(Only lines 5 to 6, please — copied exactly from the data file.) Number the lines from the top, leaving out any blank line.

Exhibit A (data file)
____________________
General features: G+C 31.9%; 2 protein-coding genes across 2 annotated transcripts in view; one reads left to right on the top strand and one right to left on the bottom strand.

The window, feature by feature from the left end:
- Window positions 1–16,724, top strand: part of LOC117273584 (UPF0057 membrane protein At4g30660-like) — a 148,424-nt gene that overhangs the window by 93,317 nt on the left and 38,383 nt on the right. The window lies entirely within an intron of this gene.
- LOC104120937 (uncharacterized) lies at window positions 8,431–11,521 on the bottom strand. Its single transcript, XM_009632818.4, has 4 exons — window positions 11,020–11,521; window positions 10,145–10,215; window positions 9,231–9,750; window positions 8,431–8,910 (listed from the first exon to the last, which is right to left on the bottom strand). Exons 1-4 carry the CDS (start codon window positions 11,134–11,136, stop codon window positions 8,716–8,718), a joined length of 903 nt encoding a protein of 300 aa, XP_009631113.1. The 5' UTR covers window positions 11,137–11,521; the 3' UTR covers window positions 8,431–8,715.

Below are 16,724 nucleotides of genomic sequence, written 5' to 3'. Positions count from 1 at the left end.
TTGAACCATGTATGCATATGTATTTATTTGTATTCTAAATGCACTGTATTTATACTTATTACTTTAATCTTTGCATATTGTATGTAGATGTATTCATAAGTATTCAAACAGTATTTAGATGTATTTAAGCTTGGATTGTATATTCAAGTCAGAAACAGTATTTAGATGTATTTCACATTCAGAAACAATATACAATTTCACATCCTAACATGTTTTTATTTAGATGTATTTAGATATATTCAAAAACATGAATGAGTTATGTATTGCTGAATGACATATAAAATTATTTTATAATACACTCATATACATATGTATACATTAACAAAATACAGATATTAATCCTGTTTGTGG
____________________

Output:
Below are 16,724 nucleotides of genomic sequence, written 5' to 3'. Positions count from 1 at the left end.
TTGAACCATGTATGCATATGTATTTATTTGTATTCTAAATGCACTGTATTTATACTTATTACTTTAATCTTTGCATATTGTATGTAGATGTATTCATAAGTATTCAAACAGTATTTAGATGTATTTAAGCTTGGATTGTATATTCAAGTCAGAAACAGTATTTAGATGTATTTCACATTCAGAAACAATATACAATTTCACATCCTAACATGTTTTTATTTAGATGTATTTAGATATATTCAAAAACATGAATGAGTTATGTATTGCTGAATGACATATAAAATTATTTTATAATACACTCATATACATATGTATACATTAACAAAATACAGATATTAATCCTGTTTGTGG